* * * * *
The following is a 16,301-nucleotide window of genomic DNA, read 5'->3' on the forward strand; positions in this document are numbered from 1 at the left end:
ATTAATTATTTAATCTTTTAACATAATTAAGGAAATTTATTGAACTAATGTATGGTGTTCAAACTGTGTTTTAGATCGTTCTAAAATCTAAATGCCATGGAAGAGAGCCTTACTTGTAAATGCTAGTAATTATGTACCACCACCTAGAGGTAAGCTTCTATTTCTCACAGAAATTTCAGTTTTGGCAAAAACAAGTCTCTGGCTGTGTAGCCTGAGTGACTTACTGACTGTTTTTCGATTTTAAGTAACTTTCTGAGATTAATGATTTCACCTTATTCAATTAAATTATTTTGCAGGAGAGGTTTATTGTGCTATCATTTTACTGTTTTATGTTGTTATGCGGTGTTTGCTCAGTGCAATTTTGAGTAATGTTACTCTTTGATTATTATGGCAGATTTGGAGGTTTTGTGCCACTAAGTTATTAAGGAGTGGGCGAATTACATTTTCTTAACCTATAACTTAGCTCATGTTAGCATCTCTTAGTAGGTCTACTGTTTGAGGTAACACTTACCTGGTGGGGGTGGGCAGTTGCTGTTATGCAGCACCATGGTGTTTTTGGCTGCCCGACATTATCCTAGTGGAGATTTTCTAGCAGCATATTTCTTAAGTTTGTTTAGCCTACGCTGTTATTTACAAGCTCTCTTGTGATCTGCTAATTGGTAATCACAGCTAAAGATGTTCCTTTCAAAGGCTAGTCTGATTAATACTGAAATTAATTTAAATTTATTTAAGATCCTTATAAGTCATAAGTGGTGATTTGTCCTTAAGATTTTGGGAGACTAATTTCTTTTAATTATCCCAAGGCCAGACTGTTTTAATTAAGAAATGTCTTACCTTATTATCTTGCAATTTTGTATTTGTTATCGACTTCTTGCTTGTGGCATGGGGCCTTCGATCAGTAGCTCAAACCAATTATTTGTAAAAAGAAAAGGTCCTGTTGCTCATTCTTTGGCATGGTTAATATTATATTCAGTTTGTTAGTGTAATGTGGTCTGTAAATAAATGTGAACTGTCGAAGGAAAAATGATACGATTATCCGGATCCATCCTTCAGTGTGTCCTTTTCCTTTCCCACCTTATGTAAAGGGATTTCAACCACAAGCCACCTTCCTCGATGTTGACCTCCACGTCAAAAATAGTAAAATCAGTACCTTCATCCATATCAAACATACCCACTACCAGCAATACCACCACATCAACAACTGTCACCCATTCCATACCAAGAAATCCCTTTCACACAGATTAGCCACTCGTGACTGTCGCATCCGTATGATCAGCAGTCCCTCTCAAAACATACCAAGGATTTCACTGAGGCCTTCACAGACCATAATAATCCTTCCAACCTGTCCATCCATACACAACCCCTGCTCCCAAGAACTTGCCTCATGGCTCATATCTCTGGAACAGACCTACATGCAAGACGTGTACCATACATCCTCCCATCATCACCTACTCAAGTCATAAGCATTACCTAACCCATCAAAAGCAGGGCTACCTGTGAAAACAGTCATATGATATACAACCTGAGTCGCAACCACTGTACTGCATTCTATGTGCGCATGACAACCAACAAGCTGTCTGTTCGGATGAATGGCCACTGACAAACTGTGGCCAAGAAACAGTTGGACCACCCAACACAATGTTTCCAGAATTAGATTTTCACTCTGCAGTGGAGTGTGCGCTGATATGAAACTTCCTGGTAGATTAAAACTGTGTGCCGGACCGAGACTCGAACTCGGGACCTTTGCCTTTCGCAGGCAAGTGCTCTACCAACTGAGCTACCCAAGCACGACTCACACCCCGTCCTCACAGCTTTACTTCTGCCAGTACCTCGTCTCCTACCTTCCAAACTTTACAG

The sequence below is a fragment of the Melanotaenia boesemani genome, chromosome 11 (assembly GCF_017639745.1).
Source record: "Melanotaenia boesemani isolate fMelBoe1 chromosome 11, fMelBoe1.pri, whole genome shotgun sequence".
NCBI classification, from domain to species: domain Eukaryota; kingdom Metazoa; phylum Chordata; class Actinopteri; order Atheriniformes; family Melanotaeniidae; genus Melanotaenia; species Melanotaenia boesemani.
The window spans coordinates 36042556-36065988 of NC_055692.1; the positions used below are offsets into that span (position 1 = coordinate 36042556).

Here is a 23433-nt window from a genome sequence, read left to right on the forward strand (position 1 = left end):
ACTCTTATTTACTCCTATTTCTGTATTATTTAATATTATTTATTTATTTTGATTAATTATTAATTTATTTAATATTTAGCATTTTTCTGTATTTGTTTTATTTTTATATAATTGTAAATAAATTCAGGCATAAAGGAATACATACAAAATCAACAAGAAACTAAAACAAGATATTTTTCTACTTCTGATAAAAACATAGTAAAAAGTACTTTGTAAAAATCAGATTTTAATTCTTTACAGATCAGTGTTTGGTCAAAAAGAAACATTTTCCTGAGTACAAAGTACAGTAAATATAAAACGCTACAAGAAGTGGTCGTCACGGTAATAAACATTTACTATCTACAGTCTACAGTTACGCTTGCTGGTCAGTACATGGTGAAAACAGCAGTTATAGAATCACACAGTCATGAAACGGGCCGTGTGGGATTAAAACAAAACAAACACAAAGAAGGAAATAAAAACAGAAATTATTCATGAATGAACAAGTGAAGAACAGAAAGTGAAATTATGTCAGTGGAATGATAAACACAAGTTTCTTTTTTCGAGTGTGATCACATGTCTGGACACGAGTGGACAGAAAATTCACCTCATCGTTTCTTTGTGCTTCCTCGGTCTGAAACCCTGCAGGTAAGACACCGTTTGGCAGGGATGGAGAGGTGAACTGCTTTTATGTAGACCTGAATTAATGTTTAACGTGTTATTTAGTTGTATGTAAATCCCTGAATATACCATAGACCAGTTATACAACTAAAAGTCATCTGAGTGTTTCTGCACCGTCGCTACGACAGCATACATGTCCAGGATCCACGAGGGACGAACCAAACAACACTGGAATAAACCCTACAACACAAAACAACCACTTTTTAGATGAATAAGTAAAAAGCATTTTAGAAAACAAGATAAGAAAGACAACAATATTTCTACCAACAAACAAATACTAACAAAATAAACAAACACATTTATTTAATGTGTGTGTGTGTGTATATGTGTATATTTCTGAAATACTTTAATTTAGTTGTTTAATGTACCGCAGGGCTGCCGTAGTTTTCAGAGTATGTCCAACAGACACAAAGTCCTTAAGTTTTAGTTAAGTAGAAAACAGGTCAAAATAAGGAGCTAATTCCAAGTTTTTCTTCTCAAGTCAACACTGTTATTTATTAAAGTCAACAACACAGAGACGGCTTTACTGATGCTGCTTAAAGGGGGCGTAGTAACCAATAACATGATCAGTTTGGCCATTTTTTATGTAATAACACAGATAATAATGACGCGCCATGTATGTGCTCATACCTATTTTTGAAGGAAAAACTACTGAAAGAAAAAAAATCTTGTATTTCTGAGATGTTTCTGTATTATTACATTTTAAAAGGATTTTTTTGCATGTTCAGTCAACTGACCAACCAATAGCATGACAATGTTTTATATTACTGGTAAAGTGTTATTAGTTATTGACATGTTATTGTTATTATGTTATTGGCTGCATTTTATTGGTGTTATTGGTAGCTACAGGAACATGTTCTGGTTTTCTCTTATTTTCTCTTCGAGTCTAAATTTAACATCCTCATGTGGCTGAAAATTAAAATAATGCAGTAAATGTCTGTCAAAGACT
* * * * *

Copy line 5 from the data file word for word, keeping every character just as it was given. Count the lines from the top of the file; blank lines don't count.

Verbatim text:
NCBI classification, from domain to species: domain Eukaryota; kingdom Metazoa; phylum Chordata; class Actinopteri; order Atheriniformes; family Melanotaeniidae; genus Melanotaenia; species Melanotaenia boesemani.